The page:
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White Matter Integrity and Prediction of Social and Role Functioning in Subjects at Ultra-High Risk for Psychosis

Authors
  • Karlsgodt, Katherine H.
  • Niendam, Tara A.
  • Bearden, Carrie E.
  • Cannon, Tyrone D.
Type
Published Article
Journal
Biological Psychiatry
Publisher
Elsevier
Publication Date
Jan 01, 2009
Accepted Date
Mar 09, 2009
Volume
66
Issue
6
Pages
562–569
Identifiers
DOI: 10.1016/j.biopsych.2009.03.013
Source
Elsevier
Keywords
License
Unknown

Abstract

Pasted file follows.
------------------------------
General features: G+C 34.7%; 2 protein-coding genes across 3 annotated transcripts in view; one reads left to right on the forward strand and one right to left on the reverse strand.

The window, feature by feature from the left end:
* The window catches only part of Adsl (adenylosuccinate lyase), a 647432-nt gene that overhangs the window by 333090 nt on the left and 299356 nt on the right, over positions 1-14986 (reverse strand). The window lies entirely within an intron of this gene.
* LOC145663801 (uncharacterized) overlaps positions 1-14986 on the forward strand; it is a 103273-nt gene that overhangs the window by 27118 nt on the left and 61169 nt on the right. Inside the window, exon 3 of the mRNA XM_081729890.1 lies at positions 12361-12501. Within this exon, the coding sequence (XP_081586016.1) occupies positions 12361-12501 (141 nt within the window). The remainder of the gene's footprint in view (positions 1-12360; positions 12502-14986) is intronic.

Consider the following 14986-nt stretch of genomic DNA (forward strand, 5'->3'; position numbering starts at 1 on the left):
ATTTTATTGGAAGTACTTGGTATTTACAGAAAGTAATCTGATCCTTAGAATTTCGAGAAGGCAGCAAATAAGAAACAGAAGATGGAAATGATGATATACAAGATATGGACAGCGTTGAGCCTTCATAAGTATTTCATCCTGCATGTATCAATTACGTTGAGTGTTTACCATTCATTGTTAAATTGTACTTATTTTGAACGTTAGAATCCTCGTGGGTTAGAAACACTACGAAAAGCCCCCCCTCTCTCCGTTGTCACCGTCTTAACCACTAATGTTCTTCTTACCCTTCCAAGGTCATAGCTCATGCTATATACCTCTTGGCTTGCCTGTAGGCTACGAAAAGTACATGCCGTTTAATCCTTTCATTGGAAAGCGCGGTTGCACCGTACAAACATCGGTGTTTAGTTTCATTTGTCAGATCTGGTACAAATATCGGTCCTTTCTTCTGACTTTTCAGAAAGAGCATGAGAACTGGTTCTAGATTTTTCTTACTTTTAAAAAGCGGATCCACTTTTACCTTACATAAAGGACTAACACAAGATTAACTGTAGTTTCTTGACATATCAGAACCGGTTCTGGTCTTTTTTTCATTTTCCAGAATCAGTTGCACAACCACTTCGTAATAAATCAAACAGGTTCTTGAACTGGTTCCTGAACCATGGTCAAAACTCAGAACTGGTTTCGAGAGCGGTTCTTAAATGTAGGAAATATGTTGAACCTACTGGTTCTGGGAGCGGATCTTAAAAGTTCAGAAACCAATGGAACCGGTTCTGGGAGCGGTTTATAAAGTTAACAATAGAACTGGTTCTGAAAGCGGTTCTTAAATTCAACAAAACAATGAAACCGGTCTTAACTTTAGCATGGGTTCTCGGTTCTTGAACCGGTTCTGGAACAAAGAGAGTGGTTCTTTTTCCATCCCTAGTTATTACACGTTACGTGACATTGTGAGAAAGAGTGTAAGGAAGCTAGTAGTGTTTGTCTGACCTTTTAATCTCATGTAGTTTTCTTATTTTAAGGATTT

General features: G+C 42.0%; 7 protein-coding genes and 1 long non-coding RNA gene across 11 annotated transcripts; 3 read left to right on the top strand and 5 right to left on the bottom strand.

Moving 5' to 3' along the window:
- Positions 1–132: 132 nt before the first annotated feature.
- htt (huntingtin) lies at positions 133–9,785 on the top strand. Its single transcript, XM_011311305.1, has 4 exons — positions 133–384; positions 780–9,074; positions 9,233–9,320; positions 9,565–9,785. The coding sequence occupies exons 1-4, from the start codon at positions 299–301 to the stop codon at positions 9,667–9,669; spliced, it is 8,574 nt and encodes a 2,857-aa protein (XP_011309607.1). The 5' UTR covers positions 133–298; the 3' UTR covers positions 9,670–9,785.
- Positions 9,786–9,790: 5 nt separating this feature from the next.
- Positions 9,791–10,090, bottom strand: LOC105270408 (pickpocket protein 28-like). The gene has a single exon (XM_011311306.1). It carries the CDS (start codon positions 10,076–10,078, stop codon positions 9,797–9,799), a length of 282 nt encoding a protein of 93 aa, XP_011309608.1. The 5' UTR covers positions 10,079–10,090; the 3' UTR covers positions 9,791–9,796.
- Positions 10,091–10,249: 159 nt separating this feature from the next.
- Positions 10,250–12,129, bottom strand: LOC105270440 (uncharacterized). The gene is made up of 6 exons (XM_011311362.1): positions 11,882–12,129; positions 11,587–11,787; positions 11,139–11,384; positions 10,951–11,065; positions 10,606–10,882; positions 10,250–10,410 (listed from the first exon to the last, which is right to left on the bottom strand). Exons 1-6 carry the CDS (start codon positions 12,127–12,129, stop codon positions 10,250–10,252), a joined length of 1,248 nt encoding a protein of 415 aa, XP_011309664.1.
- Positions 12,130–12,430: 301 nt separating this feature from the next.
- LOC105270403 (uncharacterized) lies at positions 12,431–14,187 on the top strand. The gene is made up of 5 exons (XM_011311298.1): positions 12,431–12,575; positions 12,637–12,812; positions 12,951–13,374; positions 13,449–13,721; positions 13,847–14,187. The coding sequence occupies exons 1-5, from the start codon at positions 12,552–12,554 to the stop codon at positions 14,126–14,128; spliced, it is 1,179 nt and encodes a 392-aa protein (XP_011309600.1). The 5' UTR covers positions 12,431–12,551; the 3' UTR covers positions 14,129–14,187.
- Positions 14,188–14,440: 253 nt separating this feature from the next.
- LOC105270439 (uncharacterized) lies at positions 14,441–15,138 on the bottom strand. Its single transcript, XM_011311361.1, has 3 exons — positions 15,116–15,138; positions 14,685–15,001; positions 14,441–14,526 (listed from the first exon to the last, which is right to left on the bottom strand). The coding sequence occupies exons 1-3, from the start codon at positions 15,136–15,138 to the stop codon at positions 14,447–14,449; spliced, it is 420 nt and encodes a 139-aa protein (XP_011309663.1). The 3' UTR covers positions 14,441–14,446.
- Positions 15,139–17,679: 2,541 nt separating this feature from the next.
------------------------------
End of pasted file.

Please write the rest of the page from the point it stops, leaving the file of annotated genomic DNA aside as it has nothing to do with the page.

Background White matter microstructural disruptions have been observed in patients with schizophrenia. However, whether changes exist prior to disease onset or in high-risk individuals is unclear. Here, we investigated white matter integrity, as assessed by diffusion tensor imaging (DTI), in individuals at ultra-high risk for psychosis (UHR) relative to healthy control subjects (HC) and the relationship between baseline DTI measures and functional outcome over time. Methods Thirty-six UHR participants and 25 HCs completed baseline DTI scans. Subjects also completed clinical follow-up assessments approximately 6 months (26 subjects) and 15 months (13 subjects) later. We used a rigorous registration approach (Tract-Based Spatial Statistics [TBSS]) to examine fractional anisotropy (FA) in six major white matter tracts. Results Relative to the HC group, UHR subjects showed lower baseline FA in the superior longitudinal fasciculus, the major frontoparietal white matter connection. Cross-sectional analyses demonstrated that UHR youth failed to show the same age-associated increases in FA in the medial temporal lobe (MTL) and inferior longitudinal fasciculus as HCs. Finally, lower baseline FA in the MTL and inferior longitudinal fasciculus predicted deterioration in social and role functioning in UHR participants at 15-month follow-up. Conclusions This is the first investigation of white matter microstructural alterations in a clinical high-risk sample. Our findings indicate that white matter development may be altered in youth at risk for psychosis, possibly due to disrupted developmental mechanisms, and further, that white matter integrity may be predictive of functional outcome.

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